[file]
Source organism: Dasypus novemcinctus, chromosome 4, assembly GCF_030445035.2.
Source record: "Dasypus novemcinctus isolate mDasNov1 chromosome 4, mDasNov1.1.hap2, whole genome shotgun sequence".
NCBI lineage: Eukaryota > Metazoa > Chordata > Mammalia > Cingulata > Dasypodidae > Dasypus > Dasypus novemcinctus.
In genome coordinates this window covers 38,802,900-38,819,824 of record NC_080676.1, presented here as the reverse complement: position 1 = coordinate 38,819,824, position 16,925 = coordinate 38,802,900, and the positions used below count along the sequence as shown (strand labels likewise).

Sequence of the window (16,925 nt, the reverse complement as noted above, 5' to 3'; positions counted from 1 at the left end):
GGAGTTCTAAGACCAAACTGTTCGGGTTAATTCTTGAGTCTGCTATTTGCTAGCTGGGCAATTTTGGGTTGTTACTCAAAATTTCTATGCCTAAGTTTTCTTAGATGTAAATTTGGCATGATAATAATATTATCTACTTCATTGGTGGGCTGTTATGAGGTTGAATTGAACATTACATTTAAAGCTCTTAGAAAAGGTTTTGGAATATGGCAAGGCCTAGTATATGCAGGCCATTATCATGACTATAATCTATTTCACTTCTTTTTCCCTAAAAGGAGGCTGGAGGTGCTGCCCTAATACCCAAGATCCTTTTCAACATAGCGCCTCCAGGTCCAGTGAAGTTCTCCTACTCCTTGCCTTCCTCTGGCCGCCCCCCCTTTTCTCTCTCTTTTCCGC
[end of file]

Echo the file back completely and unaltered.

Source organism: Dasypus novemcinctus, chromosome 4, assembly GCF_030445035.2.
Source record: "Dasypus novemcinctus isolate mDasNov1 chromosome 4, mDasNov1.1.hap2, whole genome shotgun sequence".
NCBI lineage: Eukaryota > Metazoa > Chordata > Mammalia > Cingulata > Dasypodidae > Dasypus > Dasypus novemcinctus.
In genome coordinates this window covers 38,802,900-38,819,824 of record NC_080676.1, presented here as the reverse complement: position 1 = coordinate 38,819,824, position 16,925 = coordinate 38,802,900, and the positions used below count along the sequence as shown (strand labels likewise).

Sequence of the window (16,925 nt, the reverse complement as noted above, 5' to 3'; positions counted from 1 at the left end):
GGAGTTCTAAGACCAAACTGTTCGGGTTAATTCTTGAGTCTGCTATTTGCTAGCTGGGCAATTTTGGGTTGTTACTCAAAATTTCTATGCCTAAGTTTTCTTAGATGTAAATTTGGCATGATAATAATATTATCTACTTCATTGGTGGGCTGTTATGAGGTTGAATTGAACATTACATTTAAAGCTCTTAGAAAAGGTTTTGGAATATGGCAAGGCCTAGTATATGCAGGCCATTATCATGACTATAATCTATTTCACTTCTTTTTCCCTAAAAGGAGGCTGGAGGTGCTGCCCTAATACCCAAGATCCTTTTCAACATAGCGCCTCCAGGTCCAGTGAAGTTCTCCTACTCCTTGCCTTCCTCTGGCCGCCCCCCCTTTTCTCTCTCTTTTCCGC